Schatz Energy Research Center

Blue Lake Rancheria microgrid

Aerial view of the BLR solar array and facilities

The Blue Lake Rancheria (BLR) is located in California’s Humboldt Bay area, nearly 300 miles north of San Francisco. This rural region sits at the junction of three tectonic plates, and is subject to heavy rainstorms, forest fires, and frequent power outages. Located on the eastern edge of the Humboldt Bay community, the Rancheria houses tribal government offices, EV charging, a convenience store and gas station, a hotel and casino, and energy and water systems — including a low-carbon microgrid. Together, these facilities serve as an American Red Cross emergency evacuation site, and the Tribe was recognized by the Federal Emergency Management Agency in 2017 for their whole community preparedness efforts.

Schematic of the BLR microgrid, showing the battery, PV array, controllable loads, backup generator, PCC, and future distributed generation.

The BLR microgrid integrates a solar array, battery storage, and control systems to allow the Rancheria campus to operate in tandem with or islanded from the main utility grid. It generates renewable energy and provides approximately $150,000 in annual electricity savings. The BLR microgrid was funded by a $5 million grant from the California Energy Commission through their EPIC program. The Schatz Center was the prime contractor and lead technology integrator for the project.

In 2018, the microgrid was awarded the DistribuTECH Project of the Year for Distributed Energy Resource Integration.

Major project elements

  • 420 kW photovoltaic array
  • 500 kW / 950 kWh battery energy storage system
  • microgrid management system
  • PCC protective relay
  • legacy 1 MW backup diesel generator
A snapshot of the MGMS screen in islanded state.

Islanding: The electrical service to the main BLR campus was reconfigured to create one point of common coupling (PCC) between the campus and the main utility grid. This PCC includes the powerline protections and control functionality required for the microgrid to automatically disconnect from the main grid during an outage, and then reconnect when grid power has been restored. Operators at BLR can also manually island the microgrid for energy management, maintenance, or security reasons. Seamless transitions between connected and islanded states are unnoticeable to building occupants, and have been approved by Pacific Gas & Electric, the local utility.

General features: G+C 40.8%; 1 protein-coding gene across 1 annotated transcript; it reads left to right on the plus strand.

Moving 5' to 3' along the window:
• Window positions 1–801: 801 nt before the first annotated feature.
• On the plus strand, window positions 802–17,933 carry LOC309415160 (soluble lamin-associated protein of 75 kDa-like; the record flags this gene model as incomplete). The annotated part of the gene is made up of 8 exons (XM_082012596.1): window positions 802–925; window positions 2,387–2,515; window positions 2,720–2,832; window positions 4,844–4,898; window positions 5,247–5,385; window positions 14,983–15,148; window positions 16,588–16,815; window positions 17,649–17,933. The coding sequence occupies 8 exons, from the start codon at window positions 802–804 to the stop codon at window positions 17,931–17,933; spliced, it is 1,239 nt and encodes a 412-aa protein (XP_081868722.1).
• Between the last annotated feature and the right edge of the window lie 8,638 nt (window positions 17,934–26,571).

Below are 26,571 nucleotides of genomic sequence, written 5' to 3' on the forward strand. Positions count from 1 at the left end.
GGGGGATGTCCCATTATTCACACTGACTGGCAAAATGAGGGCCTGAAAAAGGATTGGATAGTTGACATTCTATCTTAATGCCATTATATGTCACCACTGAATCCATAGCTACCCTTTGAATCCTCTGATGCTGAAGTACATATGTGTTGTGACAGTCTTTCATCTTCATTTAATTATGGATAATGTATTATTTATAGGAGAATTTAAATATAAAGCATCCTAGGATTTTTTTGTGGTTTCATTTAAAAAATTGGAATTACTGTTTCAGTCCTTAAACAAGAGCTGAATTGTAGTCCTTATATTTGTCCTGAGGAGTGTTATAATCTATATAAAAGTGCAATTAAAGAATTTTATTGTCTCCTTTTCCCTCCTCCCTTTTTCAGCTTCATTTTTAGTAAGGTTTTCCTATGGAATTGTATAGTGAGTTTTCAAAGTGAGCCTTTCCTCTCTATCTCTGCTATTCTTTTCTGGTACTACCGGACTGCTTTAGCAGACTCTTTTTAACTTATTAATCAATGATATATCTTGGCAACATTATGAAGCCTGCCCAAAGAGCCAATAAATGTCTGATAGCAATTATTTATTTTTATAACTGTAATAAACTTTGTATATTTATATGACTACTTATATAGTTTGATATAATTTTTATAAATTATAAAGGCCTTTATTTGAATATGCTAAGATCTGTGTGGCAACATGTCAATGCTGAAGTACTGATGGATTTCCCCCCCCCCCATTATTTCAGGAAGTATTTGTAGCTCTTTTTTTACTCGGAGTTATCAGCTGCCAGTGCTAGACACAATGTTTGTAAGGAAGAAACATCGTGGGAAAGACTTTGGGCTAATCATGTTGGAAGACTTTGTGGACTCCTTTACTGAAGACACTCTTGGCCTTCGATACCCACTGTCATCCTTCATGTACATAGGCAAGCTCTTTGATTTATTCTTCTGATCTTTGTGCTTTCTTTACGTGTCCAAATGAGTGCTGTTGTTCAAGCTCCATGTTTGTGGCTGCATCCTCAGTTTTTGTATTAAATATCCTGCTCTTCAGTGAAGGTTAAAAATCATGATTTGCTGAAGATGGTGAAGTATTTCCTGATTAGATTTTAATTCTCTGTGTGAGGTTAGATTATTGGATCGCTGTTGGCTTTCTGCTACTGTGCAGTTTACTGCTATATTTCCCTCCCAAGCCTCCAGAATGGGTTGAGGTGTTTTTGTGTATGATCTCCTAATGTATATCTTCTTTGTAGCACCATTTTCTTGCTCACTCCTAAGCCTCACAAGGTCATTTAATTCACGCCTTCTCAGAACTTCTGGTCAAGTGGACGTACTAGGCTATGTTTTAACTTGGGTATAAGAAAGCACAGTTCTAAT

Optimal battery dispatch: Under normal conditions, the microgrid uses an energy load forecast, the solar availability forecast, and the current electricity rate schedule to determine when to store energy in the battery and when to dispatch it to the main grid.

Resiliency: If the main grid loses power, the microgrid automatically disconnects and begins operating in island mode. When islanded, the microgrid management system (MGMS) prioritizes clean generation — but if needed, the MGMS can also seamlessly bring a 1 MW isochronous backup generator online to support the PV and battery.

Load management: BLR staff have determined five priority levels for campus energy loads, which their operators can choose to “shed” (turn off) in the event of an extended power outage. Non-essential load shedding would allow the microgrid to operate indefinitely during an emergency.

Publications

Partners

Our partners and subcontractors on the BLR project included: The California Energy Commission (major funder), the Blue Lake Rancheria (site host and major funder), Pacific Gas & Electric (local utility), Siemens (MGMS), Tesla (battery energy storage system), Idaho National Laboratory (testing and simulation), Robert Colburn Electric (electrical contractor), REC Solar (turnkey PV system), McKeever Energy & Electric (PV installation), GHD, inc. (electrical engineering), and Kernen Construction (civil construction for the project).

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